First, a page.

Gareth Parker: So, Minister, how many more people would need to be evacuated, and will we be able to get that done by August the 31st?
Andrew Gee: Look, I think we’re travelling pretty well. I haven’t got — the list is changing every day. So basically, you know, we thought we had, you know, a certain number — under 200 Australian citizens — to get out. I think the original view was around 150, from memory. And then more and more people in Kabul just put up their hand and said, “Hi, I’m an Australian. By the way, I need to get out,” and we’re going, “Yeah.” And, “By the way, my family needs to get out, too.” And so there were a lot of people who hadn’t registered with us, and we didn’t know they were there. And so the folks, the Aussies there around the airport, have been just doing an amazing job with, I have to say, our allies, including the British. They’ve been terrific. And they’ve been — as soon as we’ve found out who they are they’ve been contacted straight away.
Obviously they have to be processed and checked, but they’re getting the documents and they are getting to the airport. But it’s hard to know, like, from, you know, the original list was, you know, we were going to get a few hundred people out. Well, we’ve already got 1,300 out, so it’s an expanding list, and it does change day to day as more people pop up. But I think, as I said, all things considered, we’ve done remarkably well. And I have to say the British, in particular, have been of enormous assistance to us. So we need to give them due credit, and also our US allies as well.
Gareth Parker: Just — sorry, do you think we’ll meet that 31st of August deadline that the Taliban seem to be insisting on?
Andrew Gee: I think from our point of view I’m confident that Australia can.
Gareth Parker: Okay.
Andrew Gee: But we’ve got far fewer people to move out than, say, the Americans, who are, you know, dealing with tens of thousands of people. So — but, the reality is with what’s happening on the ground and what’s happening with the Taliban, it’s very difficult to know how many we actually have to get out and where they are because it’s a war zone and there are people in hide.
Gareth Parker: Yes.
Andrew Gee: At least we do have comms with people who are contacting us. And then after that we’ll also have the humanitarian visa program continuing. So there will still be an opportunity to get people out, but obviously the imperative is to get as many out as we can in this evacuation. And it is — look, I’ve seen the messages from these people. You know, it’s heart wrenching, the stories. And you can just read the fear through the messages that are coming through, the fear and apprehension. And so it’s an all time for those folks on the ground there. But I think Australia can rest assured that we’re doing everything that we can. And I think we can be really proud of what we’ve pulled together in a very short space of time.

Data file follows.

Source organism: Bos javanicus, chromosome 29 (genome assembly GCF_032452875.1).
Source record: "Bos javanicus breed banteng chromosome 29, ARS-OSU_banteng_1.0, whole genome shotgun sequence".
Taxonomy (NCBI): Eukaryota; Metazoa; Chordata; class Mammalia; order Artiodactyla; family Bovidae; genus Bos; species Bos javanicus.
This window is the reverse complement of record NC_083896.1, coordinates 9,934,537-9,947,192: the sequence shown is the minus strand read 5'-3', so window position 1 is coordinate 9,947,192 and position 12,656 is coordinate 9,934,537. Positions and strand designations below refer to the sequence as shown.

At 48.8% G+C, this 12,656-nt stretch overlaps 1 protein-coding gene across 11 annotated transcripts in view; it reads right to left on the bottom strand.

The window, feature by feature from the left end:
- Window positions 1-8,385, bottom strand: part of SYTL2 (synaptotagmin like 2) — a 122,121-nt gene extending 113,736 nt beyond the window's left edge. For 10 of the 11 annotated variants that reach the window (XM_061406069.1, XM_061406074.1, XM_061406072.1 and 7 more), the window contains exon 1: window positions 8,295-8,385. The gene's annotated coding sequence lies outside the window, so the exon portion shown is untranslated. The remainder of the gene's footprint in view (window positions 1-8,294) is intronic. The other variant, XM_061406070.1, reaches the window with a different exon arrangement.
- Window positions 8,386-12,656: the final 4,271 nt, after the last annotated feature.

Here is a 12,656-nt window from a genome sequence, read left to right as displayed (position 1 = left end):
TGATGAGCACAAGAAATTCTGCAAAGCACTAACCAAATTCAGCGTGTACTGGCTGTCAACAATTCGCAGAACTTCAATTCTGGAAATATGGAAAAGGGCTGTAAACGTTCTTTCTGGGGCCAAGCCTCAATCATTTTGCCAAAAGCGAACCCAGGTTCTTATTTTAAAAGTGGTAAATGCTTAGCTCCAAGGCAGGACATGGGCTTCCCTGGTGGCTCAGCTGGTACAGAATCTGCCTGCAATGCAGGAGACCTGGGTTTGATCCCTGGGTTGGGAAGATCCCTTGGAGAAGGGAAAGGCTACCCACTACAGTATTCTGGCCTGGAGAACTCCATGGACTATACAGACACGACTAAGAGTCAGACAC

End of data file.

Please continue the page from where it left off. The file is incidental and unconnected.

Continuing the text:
Gareth Parker: Okay. Minister, thank you very much for your time this morning.
Andrew Gee: Thank you, Gareth. And thank you, also, for your support for our men and women in service. And it was great to see you on the Ballarat the other day.
Gareth Parker: Yeah, it was a great experience. I was very privileged to be invited on board for the last hour or two of that mission and to see the great work that our men and women of the Navy do. So one I won’t forget, and it was great to be able to bring people that story.
Andrew Gee: You’re a good man.
Gareth Parker: Good on you. Thanks, Minister. Andrew Gee, the Minister for Veterans’ Affairs.
** End of transcript **
Open Arms — Veterans and Families Counselling provides support for current and ex-serving ADF personnel and their families. Free and confidential help is available 24/7. Phone 1800 011 046 (international: +61 8 8241 4546) or visit www.OpenArms.gov.au